The next bit was to make the cursor change shape and actually resize the form when the mouse pointer is over the size grip. To do this, I had to override theWndProcmethod and look forWM_NCHITTESTmessage. When this message is received, I check whether the mouse pointer is within the size grip and if so, basically lie to Windows and tell it that the mouse pointer is in the lower-right corner of a border of a resizable window. At this point, Windows takes over and does all that is necessary!

Finally, when the window is being resized, I need to invalidate the rectangle containing the size grip so that it will be redrawn and not leave 'bits' behind. At first, I Invalidated just the rectangle containing the grip but when the form was resized quickly, some bits were still left behind. Using Reflector again, I found that Microsoft took the easy option and Invalidated the whole control so I did the same!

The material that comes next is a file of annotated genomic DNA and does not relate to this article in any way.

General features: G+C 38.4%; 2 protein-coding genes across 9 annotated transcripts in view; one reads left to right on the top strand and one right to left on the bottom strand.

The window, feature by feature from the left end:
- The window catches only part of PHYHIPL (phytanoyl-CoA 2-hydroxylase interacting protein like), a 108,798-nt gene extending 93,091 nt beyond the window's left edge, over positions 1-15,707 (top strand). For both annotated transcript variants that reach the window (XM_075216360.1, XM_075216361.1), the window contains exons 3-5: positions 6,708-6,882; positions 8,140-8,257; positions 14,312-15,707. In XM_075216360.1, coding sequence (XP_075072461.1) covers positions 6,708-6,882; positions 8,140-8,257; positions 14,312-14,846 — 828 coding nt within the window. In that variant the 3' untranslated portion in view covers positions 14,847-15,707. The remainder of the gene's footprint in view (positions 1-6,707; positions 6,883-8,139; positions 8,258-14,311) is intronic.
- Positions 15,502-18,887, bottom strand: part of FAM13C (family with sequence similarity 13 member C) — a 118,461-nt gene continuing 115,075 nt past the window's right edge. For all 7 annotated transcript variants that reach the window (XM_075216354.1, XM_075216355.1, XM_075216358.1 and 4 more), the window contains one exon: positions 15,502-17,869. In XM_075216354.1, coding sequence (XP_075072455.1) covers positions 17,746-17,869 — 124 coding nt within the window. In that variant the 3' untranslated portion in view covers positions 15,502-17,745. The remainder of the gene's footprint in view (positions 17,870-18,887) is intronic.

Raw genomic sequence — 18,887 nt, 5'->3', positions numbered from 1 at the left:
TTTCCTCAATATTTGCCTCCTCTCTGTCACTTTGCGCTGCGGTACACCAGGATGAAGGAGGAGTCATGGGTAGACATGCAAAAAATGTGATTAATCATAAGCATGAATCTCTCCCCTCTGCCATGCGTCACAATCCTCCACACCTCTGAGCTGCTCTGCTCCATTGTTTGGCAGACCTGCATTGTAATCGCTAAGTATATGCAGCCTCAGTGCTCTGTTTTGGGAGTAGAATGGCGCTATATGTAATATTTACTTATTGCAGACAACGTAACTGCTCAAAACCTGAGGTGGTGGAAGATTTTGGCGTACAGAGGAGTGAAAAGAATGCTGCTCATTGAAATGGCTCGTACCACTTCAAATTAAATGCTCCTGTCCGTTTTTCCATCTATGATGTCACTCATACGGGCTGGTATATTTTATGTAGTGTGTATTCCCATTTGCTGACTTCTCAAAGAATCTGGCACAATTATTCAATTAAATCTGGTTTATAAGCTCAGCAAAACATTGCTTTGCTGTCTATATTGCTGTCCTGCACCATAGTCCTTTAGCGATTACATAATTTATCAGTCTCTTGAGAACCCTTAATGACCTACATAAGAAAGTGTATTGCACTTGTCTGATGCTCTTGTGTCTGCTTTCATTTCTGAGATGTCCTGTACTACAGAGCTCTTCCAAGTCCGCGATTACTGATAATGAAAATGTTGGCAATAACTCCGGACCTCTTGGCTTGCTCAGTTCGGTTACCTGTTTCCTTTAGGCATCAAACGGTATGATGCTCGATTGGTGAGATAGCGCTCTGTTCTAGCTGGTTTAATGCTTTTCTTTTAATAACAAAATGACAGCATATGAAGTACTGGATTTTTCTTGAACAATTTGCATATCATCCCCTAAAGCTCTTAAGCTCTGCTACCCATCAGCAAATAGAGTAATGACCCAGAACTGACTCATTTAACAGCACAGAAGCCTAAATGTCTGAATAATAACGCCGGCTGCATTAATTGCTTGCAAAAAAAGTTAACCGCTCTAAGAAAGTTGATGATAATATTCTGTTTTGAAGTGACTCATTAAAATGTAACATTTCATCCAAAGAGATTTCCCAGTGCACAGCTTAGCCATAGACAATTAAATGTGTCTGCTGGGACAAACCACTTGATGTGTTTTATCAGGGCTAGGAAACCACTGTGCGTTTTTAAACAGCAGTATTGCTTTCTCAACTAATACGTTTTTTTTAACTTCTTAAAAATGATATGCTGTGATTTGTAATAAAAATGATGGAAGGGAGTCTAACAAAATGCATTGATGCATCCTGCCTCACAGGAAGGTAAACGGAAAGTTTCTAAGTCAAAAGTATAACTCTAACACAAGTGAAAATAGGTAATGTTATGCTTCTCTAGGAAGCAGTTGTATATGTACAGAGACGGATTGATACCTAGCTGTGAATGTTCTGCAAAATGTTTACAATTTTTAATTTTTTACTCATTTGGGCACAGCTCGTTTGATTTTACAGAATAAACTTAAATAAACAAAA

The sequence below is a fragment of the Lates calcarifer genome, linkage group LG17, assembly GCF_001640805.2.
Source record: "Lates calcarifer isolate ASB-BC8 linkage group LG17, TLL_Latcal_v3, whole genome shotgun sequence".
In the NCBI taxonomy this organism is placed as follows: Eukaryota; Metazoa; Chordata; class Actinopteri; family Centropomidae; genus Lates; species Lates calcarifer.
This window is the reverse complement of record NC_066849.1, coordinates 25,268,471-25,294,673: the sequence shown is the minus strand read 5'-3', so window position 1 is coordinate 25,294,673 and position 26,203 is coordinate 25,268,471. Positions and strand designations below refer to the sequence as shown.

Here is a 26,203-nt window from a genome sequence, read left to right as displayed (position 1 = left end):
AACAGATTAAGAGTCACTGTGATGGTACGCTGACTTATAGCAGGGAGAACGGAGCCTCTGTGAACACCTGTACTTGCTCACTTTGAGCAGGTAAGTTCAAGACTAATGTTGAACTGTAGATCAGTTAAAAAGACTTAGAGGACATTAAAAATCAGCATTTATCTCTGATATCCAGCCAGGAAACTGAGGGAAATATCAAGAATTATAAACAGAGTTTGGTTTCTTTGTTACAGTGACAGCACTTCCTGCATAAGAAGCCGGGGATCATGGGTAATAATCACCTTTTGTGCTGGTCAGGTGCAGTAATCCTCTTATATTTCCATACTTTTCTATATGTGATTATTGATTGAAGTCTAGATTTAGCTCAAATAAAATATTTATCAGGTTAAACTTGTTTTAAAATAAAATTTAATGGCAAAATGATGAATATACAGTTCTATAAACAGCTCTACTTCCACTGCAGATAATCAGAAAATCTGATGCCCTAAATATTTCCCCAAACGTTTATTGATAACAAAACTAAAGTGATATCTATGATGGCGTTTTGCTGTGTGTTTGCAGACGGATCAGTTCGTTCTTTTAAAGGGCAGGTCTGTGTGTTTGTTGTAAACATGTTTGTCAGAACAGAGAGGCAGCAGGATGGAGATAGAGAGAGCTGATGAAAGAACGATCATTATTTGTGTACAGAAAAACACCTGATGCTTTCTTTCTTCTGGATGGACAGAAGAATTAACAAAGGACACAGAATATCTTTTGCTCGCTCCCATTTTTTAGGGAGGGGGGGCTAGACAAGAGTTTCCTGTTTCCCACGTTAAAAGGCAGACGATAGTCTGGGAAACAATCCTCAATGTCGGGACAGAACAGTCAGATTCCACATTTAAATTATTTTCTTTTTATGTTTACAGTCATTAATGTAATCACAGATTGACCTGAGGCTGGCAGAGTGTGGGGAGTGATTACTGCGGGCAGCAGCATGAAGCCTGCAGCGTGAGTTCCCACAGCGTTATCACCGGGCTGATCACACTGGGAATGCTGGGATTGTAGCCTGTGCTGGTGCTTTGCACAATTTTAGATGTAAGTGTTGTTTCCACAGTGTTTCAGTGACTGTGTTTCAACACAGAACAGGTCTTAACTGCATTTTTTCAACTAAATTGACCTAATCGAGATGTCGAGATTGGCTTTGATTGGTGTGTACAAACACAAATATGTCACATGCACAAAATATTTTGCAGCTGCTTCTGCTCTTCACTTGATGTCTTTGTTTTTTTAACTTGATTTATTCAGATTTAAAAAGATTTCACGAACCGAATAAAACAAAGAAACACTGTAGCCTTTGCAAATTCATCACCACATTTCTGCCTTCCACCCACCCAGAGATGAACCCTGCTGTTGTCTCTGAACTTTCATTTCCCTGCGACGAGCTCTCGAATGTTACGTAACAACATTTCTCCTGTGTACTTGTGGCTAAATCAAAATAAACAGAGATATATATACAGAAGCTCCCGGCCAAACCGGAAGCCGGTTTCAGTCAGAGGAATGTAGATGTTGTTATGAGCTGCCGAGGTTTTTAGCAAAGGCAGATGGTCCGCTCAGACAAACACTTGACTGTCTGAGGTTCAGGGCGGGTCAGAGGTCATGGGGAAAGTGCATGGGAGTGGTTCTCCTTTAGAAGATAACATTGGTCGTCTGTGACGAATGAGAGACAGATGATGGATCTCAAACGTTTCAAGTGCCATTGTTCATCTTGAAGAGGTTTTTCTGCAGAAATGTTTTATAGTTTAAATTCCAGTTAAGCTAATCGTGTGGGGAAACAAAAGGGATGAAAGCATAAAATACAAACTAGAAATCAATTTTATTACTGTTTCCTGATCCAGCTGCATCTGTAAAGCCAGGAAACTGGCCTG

Oh, and I also added a dividing line at the top of the panel usingControlPaintinOnPaintagain. This is optional.


1. Microsoft website2. http://www.aisto.com/roeder/dotnet/3. http://archive.devx.com/premier/mgznarch/vbpj/1999/06jun99/ap0699.pdfSource code

Here is the source code in full:


using System;

using System.Drawing;

using System.Runtime.InteropServices;

using System.Windows.Forms;

namespace SimmoTech.Forms {

/// /// This control works exactly the same as a normal

/// panel but, if the panel is docked at the bottom of the form,

/// then a sizing grip is added and a horizontal 3D line

/// is added at the top of panel.

/// public class GripPanel: Panel {

private const int HTBOTTOMRIGHT = 17;